St Andrew's Emergency Centre team. Picture taken before COVID restrictions.
Finding high-quality care for staff impacted by a workplace injury is a responsibility many employers take seriously – and delivering that care is a promise and passion at St Andrew’s War Memorial Hospital.
Nestled in the central suburb of Spring Hill, the hospital’s Emergency Centre has no wait times and works seamlessly with WorkCover Queensland, meaning no out-of-pocket expenses for employees.
But it’s the highly trained team of doctors, nurses and allied health staff, who have immeasurable knowledge, and go above and beyond for their patients, that sets the hospital apart.
Dr Kim Hansen, Director of Emergency Medicine, explains the hospital has been open for more than 60 years, its Emergency Centre for 25 years, and some medical staff have been onboard for more than two decades.
Employers can rest assured that when their employees present to the Emergency Centre with work-related injuries, they will always be seen by a senior doctor.
“Emergency medicine is a speciality in its own right, and it is a five-year training program after graduation from medical school.
“It means all of our doctors have gone through at least 10 years of training, and for many, it’s even more than that,” Dr Hansen says.
There is no workplace injury that the doctors don’t have expertise in treating, as all have worked in intensive care, major emergency departments and trauma centres.
Common job-related injuries seen at the Emergency Centre include broken bones, cuts and lacerations, back and leg injuries, concussion, chemical eye burns, spinal injuries, industrial deafness, invasion of foreign objects and many more.
“We have imaging, such as MRI, access to theatre, access to surgeons, access to hospital beds, so patients can get better quickly and get back to work.”
Dr Hansen has handpicked her team of skilled professionals.
“They are chosen on their ability to relate to patients, for their knowledge, for their quality of care, as well as being team players.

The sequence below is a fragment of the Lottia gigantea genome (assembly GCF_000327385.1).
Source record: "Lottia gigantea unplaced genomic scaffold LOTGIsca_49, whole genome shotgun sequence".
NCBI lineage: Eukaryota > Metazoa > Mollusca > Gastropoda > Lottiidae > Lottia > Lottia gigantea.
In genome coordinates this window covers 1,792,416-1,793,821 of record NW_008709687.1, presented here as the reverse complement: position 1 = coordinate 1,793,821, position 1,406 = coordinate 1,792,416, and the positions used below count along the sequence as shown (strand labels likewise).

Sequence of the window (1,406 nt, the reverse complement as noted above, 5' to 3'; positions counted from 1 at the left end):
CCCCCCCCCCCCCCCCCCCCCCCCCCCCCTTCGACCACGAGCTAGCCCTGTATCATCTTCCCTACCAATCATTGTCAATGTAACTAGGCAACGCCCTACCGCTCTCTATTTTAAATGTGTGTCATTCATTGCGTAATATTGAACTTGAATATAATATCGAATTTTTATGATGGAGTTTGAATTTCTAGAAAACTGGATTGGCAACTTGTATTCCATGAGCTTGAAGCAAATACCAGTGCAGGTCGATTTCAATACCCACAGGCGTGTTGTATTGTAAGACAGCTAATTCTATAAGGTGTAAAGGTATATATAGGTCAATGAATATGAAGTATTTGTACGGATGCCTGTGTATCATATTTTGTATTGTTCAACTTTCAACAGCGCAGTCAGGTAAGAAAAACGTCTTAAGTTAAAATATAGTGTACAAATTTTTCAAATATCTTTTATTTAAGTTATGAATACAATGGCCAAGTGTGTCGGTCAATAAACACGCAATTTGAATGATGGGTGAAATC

“We all love private emergency medicine; we love the opportunity to provide the best care possible to the patient without feeling rushed or overwhelmed.”
The hospital also invests in innovative medical equipment. A handheld ultrasound and a portable ultrasound machine are just some of the unique tools recently introduced at St Andrew’s War Memorial Hospital Emergency Centre.
These machines allow doctors to provide imaging at a patient’s bedside, instead of the patients being transferred to the imaging department. This particularly helps WorkCover patients who have foreign bodies stuck under their skin, or those with broken bones and fractures.
“It’s more comfortable… and everything just happens much faster,” Dr Hansen says.
The hospital also boasts a new slit lamp, which is a special microscope that looks at the surface of the eye, checking for rust, stone or welding flash that gets stuck, which are common workplace injuries.
Dr Hansen says at the end of the day, the patient is at the heart of every decision made at St Andrew’s and employers can feel confident their staff are in capable hands.
“It’s very collegiate, so my doctors will help each other, and the nurses help the doctors – it is all about what is best for the patient.
“It’s a really lovely environment for us to work in because we all have the same aim,” Dr Hansen says.